–        the European Commission, by H. Krämer and W. Roels, acting as Agents,

after hearing the Opinion of the Advocate General at the sitting on 17 March 2011,

gives the following

Judgment

1        These references for a preliminary ruling concern the interpretation of Article 1(2)(a) to (c) of Council Directive 93/83/EEC of 27 September 1993 on the coordination of certain rules concerning copyright and rights related to copyright applicable to satellite broadcasting and cable retransmission (OJ 1993 L 248, p. 15).

2        The references have been made in proceedings between Airfield NV (‘Airfield’) and Canal Digitaal BV (‘Canal Digitaal’), of the one part, and the Belgische Vereniging van Auteurs, Componisten en Uitgevers CVBA (Sabam) (Belgian Society of Authors, Composers and Publishers; ‘Sabam’), of the other part (Case C‑431/09), and between Airfield and Agicoa Belgium BVBA (‘Agicoa’) (Case C‑432/09), concerning the obligation, for Airfield and Canal Digitaal, to obtain authorisation to communicate works to the public.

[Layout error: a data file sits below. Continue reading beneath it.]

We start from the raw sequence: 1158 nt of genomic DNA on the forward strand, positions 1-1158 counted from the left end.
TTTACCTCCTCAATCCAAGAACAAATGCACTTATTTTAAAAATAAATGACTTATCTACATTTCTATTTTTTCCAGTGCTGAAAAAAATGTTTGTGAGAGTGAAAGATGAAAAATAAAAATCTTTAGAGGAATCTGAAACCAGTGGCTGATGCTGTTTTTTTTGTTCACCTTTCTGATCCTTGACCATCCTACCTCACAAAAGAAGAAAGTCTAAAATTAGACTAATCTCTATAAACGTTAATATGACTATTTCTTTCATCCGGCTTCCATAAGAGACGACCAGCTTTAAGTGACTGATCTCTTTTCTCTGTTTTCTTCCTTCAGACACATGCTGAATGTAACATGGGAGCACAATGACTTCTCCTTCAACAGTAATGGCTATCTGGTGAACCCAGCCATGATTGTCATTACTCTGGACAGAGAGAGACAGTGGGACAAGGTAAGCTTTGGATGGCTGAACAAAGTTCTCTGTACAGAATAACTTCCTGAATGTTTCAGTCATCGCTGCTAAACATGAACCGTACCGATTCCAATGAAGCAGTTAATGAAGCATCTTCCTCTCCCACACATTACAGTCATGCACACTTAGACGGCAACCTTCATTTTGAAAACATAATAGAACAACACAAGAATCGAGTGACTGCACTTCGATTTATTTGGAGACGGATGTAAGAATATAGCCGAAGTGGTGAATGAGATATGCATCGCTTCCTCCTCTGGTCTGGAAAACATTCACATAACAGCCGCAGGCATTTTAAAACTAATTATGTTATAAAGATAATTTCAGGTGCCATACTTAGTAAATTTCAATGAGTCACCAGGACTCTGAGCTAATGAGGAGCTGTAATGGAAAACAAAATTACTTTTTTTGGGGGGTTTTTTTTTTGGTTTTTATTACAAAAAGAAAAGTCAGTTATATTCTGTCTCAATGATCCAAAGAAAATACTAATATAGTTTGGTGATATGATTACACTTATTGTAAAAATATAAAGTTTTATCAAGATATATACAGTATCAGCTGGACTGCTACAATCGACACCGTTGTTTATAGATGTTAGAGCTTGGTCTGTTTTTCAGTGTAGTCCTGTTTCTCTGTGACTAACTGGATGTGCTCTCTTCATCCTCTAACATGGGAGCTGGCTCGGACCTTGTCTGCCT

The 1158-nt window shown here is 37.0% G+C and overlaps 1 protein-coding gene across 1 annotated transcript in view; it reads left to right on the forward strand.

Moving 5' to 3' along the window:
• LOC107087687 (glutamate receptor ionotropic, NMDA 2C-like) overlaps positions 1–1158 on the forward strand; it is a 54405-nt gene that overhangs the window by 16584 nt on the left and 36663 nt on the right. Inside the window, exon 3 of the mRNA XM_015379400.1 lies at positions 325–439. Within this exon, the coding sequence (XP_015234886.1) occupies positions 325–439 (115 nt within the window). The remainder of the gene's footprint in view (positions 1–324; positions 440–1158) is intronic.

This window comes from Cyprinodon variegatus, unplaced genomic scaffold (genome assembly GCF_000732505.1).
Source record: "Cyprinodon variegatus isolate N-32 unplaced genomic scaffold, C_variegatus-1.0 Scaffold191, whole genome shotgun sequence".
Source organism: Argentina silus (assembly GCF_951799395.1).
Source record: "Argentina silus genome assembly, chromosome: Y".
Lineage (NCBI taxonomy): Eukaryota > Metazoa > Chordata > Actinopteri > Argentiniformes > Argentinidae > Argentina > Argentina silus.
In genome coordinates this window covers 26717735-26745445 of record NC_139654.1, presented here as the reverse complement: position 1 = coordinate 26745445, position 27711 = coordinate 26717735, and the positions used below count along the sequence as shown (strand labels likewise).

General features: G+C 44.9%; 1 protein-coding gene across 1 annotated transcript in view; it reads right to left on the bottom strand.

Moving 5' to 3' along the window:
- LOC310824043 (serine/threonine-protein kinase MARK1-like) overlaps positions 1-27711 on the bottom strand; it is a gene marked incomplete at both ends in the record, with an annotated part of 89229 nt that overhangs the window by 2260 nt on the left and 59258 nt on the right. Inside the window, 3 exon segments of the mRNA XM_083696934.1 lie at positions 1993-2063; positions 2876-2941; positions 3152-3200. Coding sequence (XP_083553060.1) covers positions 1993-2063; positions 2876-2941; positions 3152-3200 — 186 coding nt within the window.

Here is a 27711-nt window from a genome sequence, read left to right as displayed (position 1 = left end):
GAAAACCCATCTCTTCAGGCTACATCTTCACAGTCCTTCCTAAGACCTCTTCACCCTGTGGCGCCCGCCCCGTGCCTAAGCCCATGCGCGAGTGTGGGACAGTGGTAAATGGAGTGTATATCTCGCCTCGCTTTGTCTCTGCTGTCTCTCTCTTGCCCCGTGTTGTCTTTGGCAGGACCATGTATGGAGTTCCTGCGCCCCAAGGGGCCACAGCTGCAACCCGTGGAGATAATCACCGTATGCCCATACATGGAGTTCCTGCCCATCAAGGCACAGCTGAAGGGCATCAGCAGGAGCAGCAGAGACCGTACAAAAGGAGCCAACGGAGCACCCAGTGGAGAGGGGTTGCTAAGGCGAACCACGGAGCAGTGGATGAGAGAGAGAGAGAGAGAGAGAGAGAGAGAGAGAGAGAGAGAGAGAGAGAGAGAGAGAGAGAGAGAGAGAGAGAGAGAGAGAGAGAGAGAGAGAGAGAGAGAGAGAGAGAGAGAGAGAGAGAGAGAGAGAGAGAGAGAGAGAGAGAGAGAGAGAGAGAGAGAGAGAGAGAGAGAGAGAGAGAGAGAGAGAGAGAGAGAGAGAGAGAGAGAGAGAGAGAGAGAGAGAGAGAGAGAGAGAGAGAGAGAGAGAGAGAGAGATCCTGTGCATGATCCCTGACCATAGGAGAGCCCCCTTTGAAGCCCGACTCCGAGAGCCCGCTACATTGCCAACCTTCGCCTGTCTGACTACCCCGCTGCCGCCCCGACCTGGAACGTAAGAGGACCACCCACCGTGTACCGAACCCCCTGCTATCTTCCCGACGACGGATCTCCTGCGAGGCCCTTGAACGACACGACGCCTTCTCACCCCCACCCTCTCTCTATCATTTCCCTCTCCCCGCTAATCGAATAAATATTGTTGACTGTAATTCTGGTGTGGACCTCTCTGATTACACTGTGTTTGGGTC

Legal context

 European Union law

3        Recitals 5, 14, 15 and 17 in the preamble to Directive 93/83 state:

‘(5)      … the achievement of [the objectives of the European Union] in respect of cross-border satellite broadcasting and the cable retransmission of programmes from other Member States is currently still obstructed by a series of differences between national rules of copyright and some degree of legal uncertainty; … this means that holders of rights are exposed to the threat of seeing their works exploited without payment of remuneration or that the individual holders of exclusive rights in various Member States block the exploitation of their rights; … the legal uncertainty in particular constitutes a direct obstacle in the free circulation of programmes within the [European Union];